Exone end to end binder jetting service

Revolutionary? Aurora Labs Reveals Their S1 Metal 3D Printer For Under $4,000

Metal Parts Produced
Commercial Space
Medical Devices

Share this Article

au2After reading the title of this article, many of you probably are thinking that this post must be some kind of extremely early April Fools joke. After all, most laser sintering machines, which work with metal alloys, cost upwards of $1 million, some even much more than that. Back in July of this year, we saw a company called MatterFab announce their entrance into the realm of more affordable powder bed fusion metal 3D printers. Although a price was not announced, speculation still has these printers priced well above what most individuals could afford (likely $80-$120k).

Today, a Perth Australia-based company, called Aurora Labs may have just opened the metal laser sintering 3D printer space wide open with the launch of a Kickstarter project for their S1, S2, and S2+ 3D metal printers.

There is no doubt that if the cost of metal 3D printers were to come down in price to under $10,000 that the world would change as we know it. There are only so many applications one can use printed plastics for. The ability to fabricate metal objects at the push of a button, from one’s own garage could be transformative, not only for the manufacturing industry, but society as a whole. This is why, if legitimate, the Aurora 3D printer Kickstarter project may be one of the most exciting projects we have seen yet.

Aurora Labs' S1 Metal 3D Printer

Aurora Labs’ S1 Metal 3D Printer

The company is working on three different printers, starting at just $4,499 AUD (approximately $4,000 USD) for the S1, if you are one of their earliest backers. All three printers are capable of printing with a variety of metals, including:

  • 316 Stainless Steelau4
  • 420 Stainless Steel
  • Inconel 625
  • Inconel 718
  • Hastelloy C
  • Brass
  • Bronze
  • Mild Steel
  • Over a dozen others

The main difference between the various printers, the S1, S2, and S2+, are their sizes, number of powder rollers, and price. Below is a quick comparison:

  • S1 – Build Envelope: 150mm x 150mm x 200mm, 2 powder feeders – Kickstarter Price: $3,998 USD
  • S2 – Build Envelope: 150mm x 150mm x 200mm, 3 powder feeders – Kickstarter Price: $6,219 USD
  •  S2+ – Build Envelope: 180mm x 180mm x 500mm, 3 powder feeders – Kickstarter Price: $7,110 USD

Currently the printers can all use, both direct metal laser sintering, as well as powder bed fusion techniques. The S2 and S2+ will be capable of printing with multiple metals at once, and according to the company their internal testing showed that objects printed with these three machines had a 99.5% density level, similar to a high quality casting.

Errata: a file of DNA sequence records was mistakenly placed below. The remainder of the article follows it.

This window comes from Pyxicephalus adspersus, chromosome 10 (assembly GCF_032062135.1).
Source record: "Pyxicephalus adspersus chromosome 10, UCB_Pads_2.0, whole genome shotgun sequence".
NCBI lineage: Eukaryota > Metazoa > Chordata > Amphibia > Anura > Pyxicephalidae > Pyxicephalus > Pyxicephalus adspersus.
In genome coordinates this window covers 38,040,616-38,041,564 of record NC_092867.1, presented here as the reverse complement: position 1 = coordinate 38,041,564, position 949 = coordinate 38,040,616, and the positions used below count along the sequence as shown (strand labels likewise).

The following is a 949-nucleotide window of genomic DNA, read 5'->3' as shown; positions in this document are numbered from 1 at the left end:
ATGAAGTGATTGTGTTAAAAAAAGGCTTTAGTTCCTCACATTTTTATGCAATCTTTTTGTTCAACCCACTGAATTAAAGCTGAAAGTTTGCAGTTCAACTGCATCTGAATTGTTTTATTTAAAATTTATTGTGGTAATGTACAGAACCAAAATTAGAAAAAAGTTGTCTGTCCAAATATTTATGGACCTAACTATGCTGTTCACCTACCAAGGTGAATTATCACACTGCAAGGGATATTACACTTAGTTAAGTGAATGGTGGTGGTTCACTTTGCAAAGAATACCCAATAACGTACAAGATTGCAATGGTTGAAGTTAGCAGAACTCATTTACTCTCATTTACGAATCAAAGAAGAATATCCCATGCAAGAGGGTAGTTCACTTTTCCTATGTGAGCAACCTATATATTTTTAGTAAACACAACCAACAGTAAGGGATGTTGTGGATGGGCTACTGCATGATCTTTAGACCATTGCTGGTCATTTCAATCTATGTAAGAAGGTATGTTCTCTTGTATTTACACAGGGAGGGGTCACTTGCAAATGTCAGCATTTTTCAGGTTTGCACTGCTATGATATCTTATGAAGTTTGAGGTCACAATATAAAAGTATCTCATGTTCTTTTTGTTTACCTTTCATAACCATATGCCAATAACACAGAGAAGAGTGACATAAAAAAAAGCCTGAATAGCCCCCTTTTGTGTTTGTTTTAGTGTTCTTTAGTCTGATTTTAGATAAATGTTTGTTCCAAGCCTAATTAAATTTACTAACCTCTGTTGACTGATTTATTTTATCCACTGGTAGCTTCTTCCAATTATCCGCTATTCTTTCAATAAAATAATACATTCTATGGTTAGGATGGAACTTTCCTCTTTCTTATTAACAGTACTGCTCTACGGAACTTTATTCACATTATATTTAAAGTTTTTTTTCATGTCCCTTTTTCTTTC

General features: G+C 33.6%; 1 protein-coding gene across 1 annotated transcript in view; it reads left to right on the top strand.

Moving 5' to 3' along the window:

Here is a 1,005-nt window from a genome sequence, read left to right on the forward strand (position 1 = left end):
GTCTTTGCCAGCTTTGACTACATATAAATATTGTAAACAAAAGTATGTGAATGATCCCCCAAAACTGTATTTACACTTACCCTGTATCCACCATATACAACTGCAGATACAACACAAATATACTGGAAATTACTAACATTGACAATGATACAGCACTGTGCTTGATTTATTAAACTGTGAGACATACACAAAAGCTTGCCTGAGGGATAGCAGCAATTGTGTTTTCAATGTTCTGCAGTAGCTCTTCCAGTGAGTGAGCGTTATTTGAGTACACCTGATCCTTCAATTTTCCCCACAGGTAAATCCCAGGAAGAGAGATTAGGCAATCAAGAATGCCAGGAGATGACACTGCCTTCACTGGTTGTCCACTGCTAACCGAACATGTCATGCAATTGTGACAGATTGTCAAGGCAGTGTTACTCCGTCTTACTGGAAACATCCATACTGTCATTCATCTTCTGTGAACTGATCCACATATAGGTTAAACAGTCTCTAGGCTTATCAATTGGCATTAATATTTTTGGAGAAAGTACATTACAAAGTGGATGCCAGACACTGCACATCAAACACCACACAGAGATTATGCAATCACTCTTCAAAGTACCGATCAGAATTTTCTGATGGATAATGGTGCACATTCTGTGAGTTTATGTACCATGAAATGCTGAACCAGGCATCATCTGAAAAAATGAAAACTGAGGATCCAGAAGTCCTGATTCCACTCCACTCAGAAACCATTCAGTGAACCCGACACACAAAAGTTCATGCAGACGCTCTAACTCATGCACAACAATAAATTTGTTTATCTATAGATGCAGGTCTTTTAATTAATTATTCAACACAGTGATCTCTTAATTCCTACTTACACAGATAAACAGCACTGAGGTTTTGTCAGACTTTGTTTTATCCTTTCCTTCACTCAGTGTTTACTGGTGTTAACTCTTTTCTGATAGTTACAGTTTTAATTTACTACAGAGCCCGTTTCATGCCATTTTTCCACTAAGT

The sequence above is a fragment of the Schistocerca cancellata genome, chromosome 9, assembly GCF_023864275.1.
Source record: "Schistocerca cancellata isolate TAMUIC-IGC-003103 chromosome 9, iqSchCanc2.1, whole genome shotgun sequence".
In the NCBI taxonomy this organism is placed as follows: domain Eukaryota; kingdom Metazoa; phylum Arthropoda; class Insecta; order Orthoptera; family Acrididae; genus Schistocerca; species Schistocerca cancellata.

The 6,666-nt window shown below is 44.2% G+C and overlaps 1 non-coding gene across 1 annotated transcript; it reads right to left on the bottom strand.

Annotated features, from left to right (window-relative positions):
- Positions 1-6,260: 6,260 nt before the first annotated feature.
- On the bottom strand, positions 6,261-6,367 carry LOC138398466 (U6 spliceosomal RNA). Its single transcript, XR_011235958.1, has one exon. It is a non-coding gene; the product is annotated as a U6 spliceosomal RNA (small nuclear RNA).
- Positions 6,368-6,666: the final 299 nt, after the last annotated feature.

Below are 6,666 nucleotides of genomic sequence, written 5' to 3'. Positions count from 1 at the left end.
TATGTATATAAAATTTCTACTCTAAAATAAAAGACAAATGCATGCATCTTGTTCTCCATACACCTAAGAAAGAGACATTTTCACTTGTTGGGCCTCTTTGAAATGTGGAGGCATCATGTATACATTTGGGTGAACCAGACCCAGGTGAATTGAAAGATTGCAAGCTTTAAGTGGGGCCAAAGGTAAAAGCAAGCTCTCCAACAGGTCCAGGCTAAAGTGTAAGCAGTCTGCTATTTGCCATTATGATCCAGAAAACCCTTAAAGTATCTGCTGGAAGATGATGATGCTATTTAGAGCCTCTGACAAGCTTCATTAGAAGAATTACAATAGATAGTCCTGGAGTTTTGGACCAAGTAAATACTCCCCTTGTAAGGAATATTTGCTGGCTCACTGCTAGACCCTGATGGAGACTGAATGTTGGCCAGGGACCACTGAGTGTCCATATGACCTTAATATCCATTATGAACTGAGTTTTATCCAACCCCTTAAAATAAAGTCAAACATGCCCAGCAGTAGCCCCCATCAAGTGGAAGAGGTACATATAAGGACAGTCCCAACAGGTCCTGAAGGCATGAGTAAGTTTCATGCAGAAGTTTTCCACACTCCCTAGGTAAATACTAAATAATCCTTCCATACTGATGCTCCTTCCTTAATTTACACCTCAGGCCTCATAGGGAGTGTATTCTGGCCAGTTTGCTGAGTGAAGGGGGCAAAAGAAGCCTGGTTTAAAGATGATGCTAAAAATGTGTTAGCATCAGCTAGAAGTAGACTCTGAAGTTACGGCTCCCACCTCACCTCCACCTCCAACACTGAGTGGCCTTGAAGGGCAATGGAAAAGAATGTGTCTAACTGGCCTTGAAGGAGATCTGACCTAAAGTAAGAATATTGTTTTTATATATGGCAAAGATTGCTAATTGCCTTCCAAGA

au3

“We see a time in the near future where every engineering workshop has a couple of these and most homes have one as well,” stated the company. “With this machine people can build a 10,000 pound (4,500 kg) thrust rocket motor – for about the price of a plasma TV ($500-$1,000) in materials.”

If this company does come through, it will certainly make waves within the industry.  They have also stated that they are working on a selective laser sintering system for these printers, as well as a capability to print with plastics and ceramics as well.  Let’s hear your thoughts on these incredible machines.  Have Aurora Labs, and their founder David Budge actually figured out a way to bring metal 3D printers into the home affordably?  Discuss in the Aurora Labs metal printer forum thread on 3DPB.com.  Check out the company’s Kickstarter pitch video provided below.

Share this Article


Recent News

First Lunar E-Bike Concept Has 3D Printed “Balloon” Wheels 

3DPOD Episode 82: Mass Customization Theory and Practice with Dr. Frank T. Piller, RWTH Aachen University



Categories

3D Design

3D Printed Art

3D Printed Food

3D Printed Guns


You May Also Like

3DPOD Episode 81: Hybrid Manufacturing with Dr. Jason Jones, CEO Hybrid-AM

Dr. Jason Jones was an AM researcher on a project that expanded in scope and got very complicated. Miraculously it resulted in a company called Hybrid Manufacturing Technologies. This firm...

3D Printing Webinar and Event Roundup: October 10, 2021

We’ve got another crazy busy week of 3D printing webinars and events coming up, so let’s just dive right in to all of the details! European Military AM Symposium First...

3DPOD Episode 80: Xometry CEO Randy Altschuler

Xometry (Nasdaq: XMTR) is a fast growing and, now, publicly-traded marketplace for manufacturing services. We talk to CEO Randy Altschuler, who came from finance to build and grow companies. What...

3DPOD Episode 79: LEGO Additive Manufacturing Manager, Mandaná Moshiri

In this episode of the 3DPOD, we talk to Mandaná “Mandy” Moshiri, Technology Manager at the LEGO Group. Far from the maddening crowds, the hype, and the promises of 3D...


Shop

View our broad assortment of in house and third party products.